In one respect this Government is following the last: in drip-feeding to the media some of its more controversial proposals before presenting them formally to Parliament. Yesterday's disclosure that this week's White Paper on welfare reform will include a requirement for the long-term unemployed to do some unpaid work was a classic of the kind – and what a predictable furore it unleashed.
On the one side were those people – most of them employed – who hailed the move unhesitatingly as a very good thing: people on jobless benefits, they argued, should not just sit there; they, and society, stood to benefit if they bestirred themselves. On the other side were those, including the Archbishop of Canterbury, who feared that compulsory work could drive already vulnerable people deeper into despair. There was also widespread cynicism about "make-work" schemes and worries about exploitation.
Ministers speaking yesterday sounded less absolutist. Iain Duncan Smith, whose plans for a universal credit will be at the centre of the White Paper on Thursday, said the idea was to "pull people in to do one or two weeks' manual work ... to give people a sense of work, but also when we think they're doing other work". William Hague told the BBC that the point was to give people "who have not been used to working having both the opportunity and perhaps a bit more of a push as well, to experience the workplace from time to time". The vast majority of people in Britain, he said, would think that the right thing to do.
That may well be so. It is surely not unreasonable to expect those who are able-bodied but have long been – for whatever reason – without a job, to contribute a portion of their time to the general good. The difficulties are less to do with the underlying principle than with the practice, which risks throwing up all sorts of potential anomalies and contradictions.
The vast majority of those currently receiving jobseeker's allowance are doing so for the simple reason that they cannot find a job – and their number is only likely to grow, perhaps massively, as spending cuts hit local councils and other parts of the public sector. The danger could be that paid jobs will be cut, only to reappear as unpaid jobs in the voluntary sector. It is not hard to imagine the absurd situation where a local council employee is laid off, only to be displaced by a benefit recipient putting in his or her voluntary hours. Which poses the further question of basic justice: whether a job should not be rewarded, at very least, at the rate of the minimum wage.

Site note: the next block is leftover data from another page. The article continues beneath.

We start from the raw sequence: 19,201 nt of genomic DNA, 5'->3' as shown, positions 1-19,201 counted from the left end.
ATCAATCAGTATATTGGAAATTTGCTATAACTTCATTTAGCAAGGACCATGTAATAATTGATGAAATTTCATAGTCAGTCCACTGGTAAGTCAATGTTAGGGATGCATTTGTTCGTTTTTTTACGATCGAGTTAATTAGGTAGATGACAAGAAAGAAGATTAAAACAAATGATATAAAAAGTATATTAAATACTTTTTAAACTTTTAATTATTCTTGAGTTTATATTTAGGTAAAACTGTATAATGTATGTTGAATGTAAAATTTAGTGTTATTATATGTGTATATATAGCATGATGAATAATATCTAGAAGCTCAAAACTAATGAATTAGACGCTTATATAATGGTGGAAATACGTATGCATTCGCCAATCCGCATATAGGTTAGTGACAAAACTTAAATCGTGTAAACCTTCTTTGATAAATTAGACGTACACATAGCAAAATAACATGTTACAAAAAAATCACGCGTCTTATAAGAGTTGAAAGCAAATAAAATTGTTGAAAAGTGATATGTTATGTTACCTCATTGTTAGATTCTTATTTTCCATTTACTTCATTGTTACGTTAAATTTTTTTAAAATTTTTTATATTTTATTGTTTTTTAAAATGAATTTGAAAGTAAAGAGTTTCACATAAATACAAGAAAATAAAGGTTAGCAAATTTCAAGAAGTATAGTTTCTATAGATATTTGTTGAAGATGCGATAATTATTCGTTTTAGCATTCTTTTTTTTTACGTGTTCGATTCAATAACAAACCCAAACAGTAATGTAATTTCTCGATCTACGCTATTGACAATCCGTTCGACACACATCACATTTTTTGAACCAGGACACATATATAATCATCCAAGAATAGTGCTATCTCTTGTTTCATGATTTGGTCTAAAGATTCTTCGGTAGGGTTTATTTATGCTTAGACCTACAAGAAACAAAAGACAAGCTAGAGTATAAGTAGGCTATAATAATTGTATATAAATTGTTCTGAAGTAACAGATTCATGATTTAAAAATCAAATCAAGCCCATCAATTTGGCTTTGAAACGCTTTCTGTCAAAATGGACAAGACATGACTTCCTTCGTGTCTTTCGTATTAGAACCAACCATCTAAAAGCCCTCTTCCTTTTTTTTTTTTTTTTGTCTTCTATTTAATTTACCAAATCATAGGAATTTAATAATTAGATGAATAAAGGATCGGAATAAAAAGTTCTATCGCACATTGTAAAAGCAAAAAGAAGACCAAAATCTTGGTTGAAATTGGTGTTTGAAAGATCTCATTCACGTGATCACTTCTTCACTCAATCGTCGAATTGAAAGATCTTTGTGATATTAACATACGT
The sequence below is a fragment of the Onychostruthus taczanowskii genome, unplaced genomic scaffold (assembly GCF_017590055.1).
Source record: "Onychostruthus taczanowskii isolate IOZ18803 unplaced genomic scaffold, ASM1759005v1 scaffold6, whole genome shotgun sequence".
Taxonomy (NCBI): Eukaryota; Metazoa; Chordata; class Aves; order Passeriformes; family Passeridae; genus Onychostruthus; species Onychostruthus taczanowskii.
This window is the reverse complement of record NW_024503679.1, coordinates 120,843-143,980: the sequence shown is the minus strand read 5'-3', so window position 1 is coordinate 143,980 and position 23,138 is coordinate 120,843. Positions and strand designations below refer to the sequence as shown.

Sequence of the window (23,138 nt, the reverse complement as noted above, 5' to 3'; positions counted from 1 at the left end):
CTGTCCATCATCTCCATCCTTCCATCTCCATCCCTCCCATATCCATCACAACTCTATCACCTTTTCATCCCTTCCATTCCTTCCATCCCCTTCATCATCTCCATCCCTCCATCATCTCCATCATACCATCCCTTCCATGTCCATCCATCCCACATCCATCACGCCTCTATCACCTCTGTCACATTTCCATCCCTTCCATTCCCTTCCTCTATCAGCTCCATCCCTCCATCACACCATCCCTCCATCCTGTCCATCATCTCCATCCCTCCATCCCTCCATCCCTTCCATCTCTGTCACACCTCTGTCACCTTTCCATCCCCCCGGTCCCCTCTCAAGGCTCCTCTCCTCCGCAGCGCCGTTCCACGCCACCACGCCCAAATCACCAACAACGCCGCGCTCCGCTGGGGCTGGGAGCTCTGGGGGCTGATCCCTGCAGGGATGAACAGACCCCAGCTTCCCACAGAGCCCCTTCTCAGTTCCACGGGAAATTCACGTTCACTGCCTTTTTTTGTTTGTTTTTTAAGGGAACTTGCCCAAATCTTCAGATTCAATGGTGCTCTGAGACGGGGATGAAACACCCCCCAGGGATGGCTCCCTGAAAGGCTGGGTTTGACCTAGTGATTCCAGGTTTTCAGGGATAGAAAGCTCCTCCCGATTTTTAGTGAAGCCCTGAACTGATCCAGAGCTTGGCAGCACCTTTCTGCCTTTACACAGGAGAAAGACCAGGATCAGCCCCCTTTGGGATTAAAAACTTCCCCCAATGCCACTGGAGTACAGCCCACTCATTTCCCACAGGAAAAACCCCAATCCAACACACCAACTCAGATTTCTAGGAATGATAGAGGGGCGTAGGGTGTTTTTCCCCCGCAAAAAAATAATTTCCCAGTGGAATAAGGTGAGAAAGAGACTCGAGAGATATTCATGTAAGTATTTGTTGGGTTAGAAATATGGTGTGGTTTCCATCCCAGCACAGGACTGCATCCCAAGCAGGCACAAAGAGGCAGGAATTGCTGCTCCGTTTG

It should be acknowledged that some unemployed people already do voluntary work, mostly for charities. But even if there is work to be done that is not at present being done because no one is prepared to pay for it, any scheme needs to be properly organised. Nothing is so discouraging, and so likely to put people off the whole idea, than work that has no obviously useful aim. Yet devising and managing useful schemes can cost as much money as is saved. If anyone thinks that new work – even unpaid work – comes cheap, that is a mistake.
On balance, there are probably more pluses than minuses to asking those who have received benefits for a long time to give something in return. The contrast, repeatedly drawn by David Cameron, Mr Duncan Smith and others, between those who leave for work at the crack of dawn and those who are still asleep, courtesy of the taxpayer, behind the drawn curtains across the street has struck a chord. But it has to be recognised that if it were so simple to put jobless people to work, either as a nod towards social justice or as preparation for a real, paid, job, it would have been done long ago.Reuse content